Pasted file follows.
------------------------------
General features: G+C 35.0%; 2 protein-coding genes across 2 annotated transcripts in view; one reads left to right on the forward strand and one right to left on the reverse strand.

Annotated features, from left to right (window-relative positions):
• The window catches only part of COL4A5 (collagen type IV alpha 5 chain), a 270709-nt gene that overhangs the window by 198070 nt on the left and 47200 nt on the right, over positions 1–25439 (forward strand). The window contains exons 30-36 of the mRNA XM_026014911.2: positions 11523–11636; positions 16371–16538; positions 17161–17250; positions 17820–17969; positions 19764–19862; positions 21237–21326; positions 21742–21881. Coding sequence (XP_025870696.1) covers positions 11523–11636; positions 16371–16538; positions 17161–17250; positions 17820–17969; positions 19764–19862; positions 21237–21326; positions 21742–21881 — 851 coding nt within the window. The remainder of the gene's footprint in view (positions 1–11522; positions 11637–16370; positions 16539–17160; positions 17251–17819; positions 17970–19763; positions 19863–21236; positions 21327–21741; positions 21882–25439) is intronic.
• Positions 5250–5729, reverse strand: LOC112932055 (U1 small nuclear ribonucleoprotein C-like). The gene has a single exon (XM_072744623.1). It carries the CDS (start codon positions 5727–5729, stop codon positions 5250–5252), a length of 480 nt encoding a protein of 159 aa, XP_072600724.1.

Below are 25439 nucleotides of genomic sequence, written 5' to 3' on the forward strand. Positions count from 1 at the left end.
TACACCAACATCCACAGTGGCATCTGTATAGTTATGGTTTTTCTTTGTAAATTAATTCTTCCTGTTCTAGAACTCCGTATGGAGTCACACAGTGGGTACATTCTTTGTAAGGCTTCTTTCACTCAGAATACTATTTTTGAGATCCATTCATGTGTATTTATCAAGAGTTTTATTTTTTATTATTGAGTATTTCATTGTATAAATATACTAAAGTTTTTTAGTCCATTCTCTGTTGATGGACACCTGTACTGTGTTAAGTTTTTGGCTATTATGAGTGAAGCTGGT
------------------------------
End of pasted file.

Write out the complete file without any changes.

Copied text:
General features: G+C 35.0%; 2 protein-coding genes across 2 annotated transcripts in view; one reads left to right on the forward strand and one right to left on the reverse strand.

Annotated features, from left to right (window-relative positions):
• The window catches only part of COL4A5 (collagen type IV alpha 5 chain), a 270709-nt gene that overhangs the window by 198070 nt on the left and 47200 nt on the right, over positions 1–25439 (forward strand). The window contains exons 30-36 of the mRNA XM_026014911.2: positions 11523–11636; positions 16371–16538; positions 17161–17250; positions 17820–17969; positions 19764–19862; positions 21237–21326; positions 21742–21881. Coding sequence (XP_025870696.1) covers positions 11523–11636; positions 16371–16538; positions 17161–17250; positions 17820–17969; positions 19764–19862; positions 21237–21326; positions 21742–21881 — 851 coding nt within the window. The remainder of the gene's footprint in view (positions 1–11522; positions 11637–16370; positions 16539–17160; positions 17251–17819; positions 17970–19763; positions 19863–21236; positions 21327–21741; positions 21882–25439) is intronic.
• Positions 5250–5729, reverse strand: LOC112932055 (U1 small nuclear ribonucleoprotein C-like). The gene has a single exon (XM_072744623.1). It carries the CDS (start codon positions 5727–5729, stop codon positions 5250–5252), a length of 480 nt encoding a protein of 159 aa, XP_072600724.1.

Below are 25439 nucleotides of genomic sequence, written 5' to 3' on the forward strand. Positions count from 1 at the left end.
TACACCAACATCCACAGTGGCATCTGTATAGTTATGGTTTTTCTTTGTAAATTAATTCTTCCTGTTCTAGAACTCCGTATGGAGTCACACAGTGGGTACATTCTTTGTAAGGCTTCTTTCACTCAGAATACTATTTTTGAGATCCATTCATGTGTATTTATCAAGAGTTTTATTTTTTATTATTGAGTATTTCATTGTATAAATATACTAAAGTTTTTTAGTCCATTCTCTGTTGATGGACACCTGTACTGTGTTAAGTTTTTGGCTATTATGAGTGAAGCTGGT